“Look, Dad,” Clay called. “Aunt Pat gave me seeds.”
Clay held up a small envelope that rattled when he shook it. The word Zucchini was printed on it above a picture of a long green vegetable that looked a lot like a cucumber. “Aunt Pat says I should have a garden.”
Dad smiled. “But it will be good old Dad who does the digging.”
True to his word, Dad helped Clay dig out a patch of grass next to the fence. Then they loosened up the soil, planted the zucchini seeds, and watered them well.
For several weeks they watched and waited and wondered if anything was happening. It was. After a rainy day followed by three sunny days, tiny plants peeked out of the soil. From then on, the growing didn’t stop. A jungle of vines soon fought for the small space. Big spiky leaves tangled through the fence in one direction and sprawled across the grass in the other. Clay worried that the giant plants would take over the whole backyard.
Soon golden blossoms opened up and jiggled in the summer breeze as if they were laughing at a secret joke. The blossoms turned into little green pickles that seemed to explode overnight into long, pudgy zucchini. The zucchini hid shyly beneath the prickly leaves. Clay learned to scout them out.
Zucchini poured from the garden in a tidal wave. Awash in the big green vegetable, Clay’s mother learned many zucchini recipes. She cooked zucchini with onions, tomatoes, and sour cream. She filled zucchini with cheese and stuffed it with ground beef. She baked zucchini bread with raisins and mixed grated zucchini with chocolate to make cookies and brownies.
“I’d better watch out,” Clay said the night Mom served bowls of zucchini soup. “Next I’ll be eating zucchini cereal for breakfast.”
“Actually, I thought we might try zucchini-oatmeal muffins tomorrow morning,” Mom said.
“I’ve created a monster,” Clay thought. “I’ve got to find a way to get rid of some zucchini.”
“Tell Aunt Pat to come get some of this stuff,” Dad joked.
That gave Clay an idea. He could give other people a chance to enjoy his zucchini!
Early the next morning, he fought his way through the zucchini jungle, hunting for the elusive vegetables. He filled four brown paper bags and carried them quietly out of the yard.
The Wagners next door surely needed some zucchini. Clay looked around. The front door was closed. The curtains were drawn. He didn’t want to be thanked for his gift, so he tiptoed onto the porch, set one of the sacks beside the door, and hurried down the sidewalk.
At the next house, a newspaper still lay on the step. Expecting someone to come out for it at any moment, Clay dropped a sack beside the paper and scurried away.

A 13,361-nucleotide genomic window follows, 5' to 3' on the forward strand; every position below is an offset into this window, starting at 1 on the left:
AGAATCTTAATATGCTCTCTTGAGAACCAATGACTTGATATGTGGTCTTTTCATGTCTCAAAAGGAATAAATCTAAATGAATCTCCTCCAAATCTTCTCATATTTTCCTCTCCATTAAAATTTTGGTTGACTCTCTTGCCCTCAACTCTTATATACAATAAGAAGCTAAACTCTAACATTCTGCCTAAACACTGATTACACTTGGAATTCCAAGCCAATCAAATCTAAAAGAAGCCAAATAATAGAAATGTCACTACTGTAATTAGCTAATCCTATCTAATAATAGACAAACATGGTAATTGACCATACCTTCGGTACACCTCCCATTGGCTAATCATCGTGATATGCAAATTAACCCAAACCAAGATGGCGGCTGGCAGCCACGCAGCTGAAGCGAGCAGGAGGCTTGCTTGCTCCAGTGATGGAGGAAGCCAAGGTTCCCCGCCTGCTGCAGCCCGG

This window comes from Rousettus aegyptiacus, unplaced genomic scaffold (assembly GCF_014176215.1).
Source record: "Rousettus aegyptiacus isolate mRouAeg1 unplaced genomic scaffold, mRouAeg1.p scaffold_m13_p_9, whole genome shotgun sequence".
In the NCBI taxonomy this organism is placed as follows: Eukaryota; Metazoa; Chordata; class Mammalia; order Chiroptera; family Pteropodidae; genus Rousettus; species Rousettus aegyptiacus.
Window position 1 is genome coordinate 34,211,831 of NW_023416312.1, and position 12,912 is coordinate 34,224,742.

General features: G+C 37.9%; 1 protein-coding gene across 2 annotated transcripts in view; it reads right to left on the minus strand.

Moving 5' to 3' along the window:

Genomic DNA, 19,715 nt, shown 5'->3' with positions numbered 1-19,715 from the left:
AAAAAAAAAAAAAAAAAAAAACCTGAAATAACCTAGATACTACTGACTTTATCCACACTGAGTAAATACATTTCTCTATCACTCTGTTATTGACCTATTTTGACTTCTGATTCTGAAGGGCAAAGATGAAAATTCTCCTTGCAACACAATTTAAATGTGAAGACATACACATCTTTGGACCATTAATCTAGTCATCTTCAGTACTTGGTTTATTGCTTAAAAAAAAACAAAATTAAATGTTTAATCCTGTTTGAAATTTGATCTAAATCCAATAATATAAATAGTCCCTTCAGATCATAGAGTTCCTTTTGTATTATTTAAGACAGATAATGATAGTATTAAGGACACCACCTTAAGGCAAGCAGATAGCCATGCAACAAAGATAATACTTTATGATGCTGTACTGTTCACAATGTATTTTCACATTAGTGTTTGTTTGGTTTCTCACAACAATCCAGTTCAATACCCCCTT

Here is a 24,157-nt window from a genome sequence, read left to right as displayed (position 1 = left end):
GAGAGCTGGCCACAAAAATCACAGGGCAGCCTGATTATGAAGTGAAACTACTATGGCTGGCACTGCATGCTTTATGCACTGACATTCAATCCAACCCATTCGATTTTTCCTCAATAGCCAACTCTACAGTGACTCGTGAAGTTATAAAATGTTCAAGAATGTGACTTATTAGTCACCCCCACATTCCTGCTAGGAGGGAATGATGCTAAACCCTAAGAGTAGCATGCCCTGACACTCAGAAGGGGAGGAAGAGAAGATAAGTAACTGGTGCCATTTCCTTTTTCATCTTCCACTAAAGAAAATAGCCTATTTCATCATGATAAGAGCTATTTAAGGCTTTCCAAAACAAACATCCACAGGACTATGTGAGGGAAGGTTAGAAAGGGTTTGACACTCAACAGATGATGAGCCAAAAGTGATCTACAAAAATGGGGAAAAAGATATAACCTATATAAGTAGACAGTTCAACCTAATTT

Scarcely pausing, he made two more deliveries. Soon he was strolling home zucchini-free.
A few days later, Clay picked his crop again, packed four more brown bags, and made quick stops at the same four houses. All went well.
The third time Clay made his secret deliveries, a surprise waited for him. At the third house, right where he always set the bag, lay a white envelope. Large letters printed on it read, “To the Zucchini Bandit.”
Clay set down a bag of zucchini, picked up the note, and ran home, the fourth bag still clutched in his hand.
He dashed into the house. Mom was sitting at the table sipping orange juice and yawning. “Good morning,” she said. “You were out in the yard early again. What do you have in the bag?”
“Um, zucchini.” Clay plunked the bag down on the table.
“Oh good,” Mom said. “We haven’t had any for several days now.”
“Be back in a minute.” Clay hurried into his room, closed the door, and leaned against it. “Oh no,” he thought, staring at the envelope crumpled in his sweaty hand. “They’ve probably seen me and are warning me to stay away or they’ll call the police.” He straightened out the envelope, unstuck the flap, and pulled out a sheet of paper.
Dear Robin Hood of Vegetables,
Thank you for sharing your wealth with me. I haven’t had such fresh zucchini in a long time. It still has morning dew on it when I bring it in.
Sincerely, Your Grateful Friend
“Robin Hood of Vegetables,” Clay read aloud. He smiled. For the first time since they had started growing, he hoped he wouldn’t run out of zucchini.
“The greatest fulfillment in life comes by rendering service to others.” President James E. Faust, Second Counselor in the First Presidency, “What’s In It for Me?”, Ensign, Nov. 2002, 22.